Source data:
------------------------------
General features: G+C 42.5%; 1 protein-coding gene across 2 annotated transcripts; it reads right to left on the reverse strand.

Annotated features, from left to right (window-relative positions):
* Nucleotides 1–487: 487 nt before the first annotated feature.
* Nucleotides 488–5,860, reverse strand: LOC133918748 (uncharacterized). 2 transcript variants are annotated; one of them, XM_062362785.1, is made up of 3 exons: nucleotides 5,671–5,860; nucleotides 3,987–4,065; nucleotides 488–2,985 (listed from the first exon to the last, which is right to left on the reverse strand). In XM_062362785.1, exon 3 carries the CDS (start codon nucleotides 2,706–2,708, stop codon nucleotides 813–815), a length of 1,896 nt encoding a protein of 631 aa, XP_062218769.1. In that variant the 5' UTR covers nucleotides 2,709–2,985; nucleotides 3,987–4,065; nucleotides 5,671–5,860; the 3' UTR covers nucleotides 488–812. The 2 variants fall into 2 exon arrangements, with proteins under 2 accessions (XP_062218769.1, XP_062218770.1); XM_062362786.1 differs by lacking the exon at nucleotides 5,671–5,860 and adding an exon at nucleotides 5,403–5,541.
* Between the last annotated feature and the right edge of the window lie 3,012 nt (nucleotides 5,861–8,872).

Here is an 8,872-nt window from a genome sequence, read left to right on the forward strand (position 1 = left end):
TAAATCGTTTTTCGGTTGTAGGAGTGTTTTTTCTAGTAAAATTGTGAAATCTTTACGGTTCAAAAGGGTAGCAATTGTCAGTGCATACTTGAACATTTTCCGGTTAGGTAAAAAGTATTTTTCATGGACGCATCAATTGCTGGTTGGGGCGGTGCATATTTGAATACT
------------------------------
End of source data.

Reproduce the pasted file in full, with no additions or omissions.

General features: G+C 42.5%; 1 protein-coding gene across 2 annotated transcripts; it reads right to left on the reverse strand.

Annotated features, from left to right (window-relative positions):
* Nucleotides 1–487: 487 nt before the first annotated feature.
* Nucleotides 488–5,860, reverse strand: LOC133918748 (uncharacterized). 2 transcript variants are annotated; one of them, XM_062362785.1, is made up of 3 exons: nucleotides 5,671–5,860; nucleotides 3,987–4,065; nucleotides 488–2,985 (listed from the first exon to the last, which is right to left on the reverse strand). In XM_062362785.1, exon 3 carries the CDS (start codon nucleotides 2,706–2,708, stop codon nucleotides 813–815), a length of 1,896 nt encoding a protein of 631 aa, XP_062218769.1. In that variant the 5' UTR covers nucleotides 2,709–2,985; nucleotides 3,987–4,065; nucleotides 5,671–5,860; the 3' UTR covers nucleotides 488–812. The 2 variants fall into 2 exon arrangements, with proteins under 2 accessions (XP_062218769.1, XP_062218770.1); XM_062362786.1 differs by lacking the exon at nucleotides 5,671–5,860 and adding an exon at nucleotides 5,403–5,541.
* Between the last annotated feature and the right edge of the window lie 3,012 nt (nucleotides 5,861–8,872).

Here is an 8,872-nt window from a genome sequence, read left to right on the forward strand (position 1 = left end):
TAAATCGTTTTTCGGTTGTAGGAGTGTTTTTTCTAGTAAAATTGTGAAATCTTTACGGTTCAAAAGGGTAGCAATTGTCAGTGCATACTTGAACATTTTCCGGTTAGGTAAAAAGTATTTTTCATGGACGCATCAATTGCTGGTTGGGGCGGTGCATATTTGAATACT